• The bookend story has a story structure all of its own. (Its own opponent, plan, big struggle etc.) Because we have two of everything, this packs a lot into a short story and creates a fast-paced reading experience.
  • The Battle sequences are especially fun for the audience of these stories, with massive high-octane, ridiculous hilarity and plenty of revenge against authority and outright villainy.
  • Stories are written in first person, unless there’s some reason to write in third. For instance, the story will be written in third person if the first person viewpoint character isn’t going to be sticking around for the entire story. (“One-shot Toothpaste”) Stories are also written in third person if there are two main characters instead of one (e.g. “Birdscrap”), or perhaps if the story is about an adult rather than a child (“The Velvet Throne”).
  • Jennings doesn’t care that his Chekhov’s Guns are wholly unsubtle. If a character mentions a valuable painting, you can be sure that valuable painting will be found at the end of the story (“Skeleton On The Dunny”). A young reader is in the moment. Unlike a more sophisticated audience, they are not picking up the Chekhov’s Guns and making predictions.
  • It’s interesting to see which dots are joined for the young reader. Paul Jennings likes the reader to piece together their own endings. But everything else is handed to them on a plate. For instance, if there is a ghost, the reader is told there is a ghost. There’s no doubt about it (to my mind) because Jennings is using all the ghost tropes. But Jennings never forgets: He’s writing for eight year olds. Eight year olds haven’t got a long history of hearing ghost stories. Eight year olds don’t have a long history of anything. They’re eight. This is why, in a story like “Lighthouse Blues” we have sentences like ‘It had to be ghosts. The ghosts of Captain Rickard and Alan Rickard’. Any adult reader has already worked this out by section five. And so have the young readers, probably. But young readers like this confirmed. They were right! They feel smart. In a story for older readers, this sort of explanation might be considered ‘overexplanation’, and edited out.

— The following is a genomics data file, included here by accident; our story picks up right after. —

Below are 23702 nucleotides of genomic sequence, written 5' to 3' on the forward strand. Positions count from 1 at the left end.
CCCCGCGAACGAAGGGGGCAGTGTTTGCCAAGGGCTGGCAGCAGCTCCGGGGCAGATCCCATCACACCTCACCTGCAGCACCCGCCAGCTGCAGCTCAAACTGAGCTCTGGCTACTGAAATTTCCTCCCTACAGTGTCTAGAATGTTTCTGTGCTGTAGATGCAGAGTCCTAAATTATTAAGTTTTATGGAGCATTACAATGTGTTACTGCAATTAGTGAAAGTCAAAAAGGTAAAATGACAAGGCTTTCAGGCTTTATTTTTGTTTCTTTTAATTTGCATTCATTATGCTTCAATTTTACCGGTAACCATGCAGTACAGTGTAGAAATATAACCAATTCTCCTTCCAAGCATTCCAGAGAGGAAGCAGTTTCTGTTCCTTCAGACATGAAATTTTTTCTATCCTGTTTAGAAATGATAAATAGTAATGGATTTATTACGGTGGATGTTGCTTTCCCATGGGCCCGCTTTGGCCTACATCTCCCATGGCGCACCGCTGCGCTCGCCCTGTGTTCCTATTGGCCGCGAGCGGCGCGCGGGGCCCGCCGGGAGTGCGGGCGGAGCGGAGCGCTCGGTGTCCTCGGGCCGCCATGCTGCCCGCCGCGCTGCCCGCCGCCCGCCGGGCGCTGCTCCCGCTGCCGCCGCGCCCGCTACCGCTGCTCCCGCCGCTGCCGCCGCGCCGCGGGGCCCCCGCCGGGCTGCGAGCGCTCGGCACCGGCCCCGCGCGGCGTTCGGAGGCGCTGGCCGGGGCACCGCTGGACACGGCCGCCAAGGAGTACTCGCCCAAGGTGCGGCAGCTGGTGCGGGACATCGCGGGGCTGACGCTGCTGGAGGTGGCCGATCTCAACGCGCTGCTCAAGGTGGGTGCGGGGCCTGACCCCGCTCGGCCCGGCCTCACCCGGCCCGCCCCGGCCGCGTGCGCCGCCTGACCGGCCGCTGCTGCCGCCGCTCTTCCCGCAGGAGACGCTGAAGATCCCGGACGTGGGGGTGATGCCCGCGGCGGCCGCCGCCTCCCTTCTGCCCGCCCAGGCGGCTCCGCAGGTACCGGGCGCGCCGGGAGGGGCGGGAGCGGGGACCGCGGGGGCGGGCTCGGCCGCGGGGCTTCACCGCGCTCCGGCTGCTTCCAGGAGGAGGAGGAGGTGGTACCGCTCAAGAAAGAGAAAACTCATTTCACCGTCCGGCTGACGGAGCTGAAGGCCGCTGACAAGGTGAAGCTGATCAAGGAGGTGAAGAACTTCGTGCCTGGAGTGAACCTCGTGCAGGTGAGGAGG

Don’t play it too cool. Don’t trust us to figure it out if you can’t trust us to figure it out. Always try to think of any other interpretation that your reader may have. When in doubt, spell it out.

Matt Bird
  • Paul Jennings doesn’t lampshade coincidence. He makes the most of it. That is a feature of the tall tale. Almost all of his stories contain an element of unbelievable coincidence. Or, to be kind, we could call it ‘non-mimetic’ coincidence. (Events in a story don’t even try to emulate how the real world works.) The events of “Greensleeves” rely heavily on comical levels of coincidence, reminiscent of a fairytale.
  • Jennings is using “fairytale logic” and also fairytale archetypes. Mothers are often dead. The boy main character is most often reminiscent of the underdog third son. Virtue is richly rewarded by some unseen force.
  • Oftentimes the Battle sequence is a prearranged competition (“Birdman”, “Wunderpants”, “Little Squirt”) in which boys big struggle for prestige and dominance. The underdog will win after previously stumbling upon some magic. It might be a speech in front of the class rather than a competition (“Without A Shirt”), but the story structure is the same.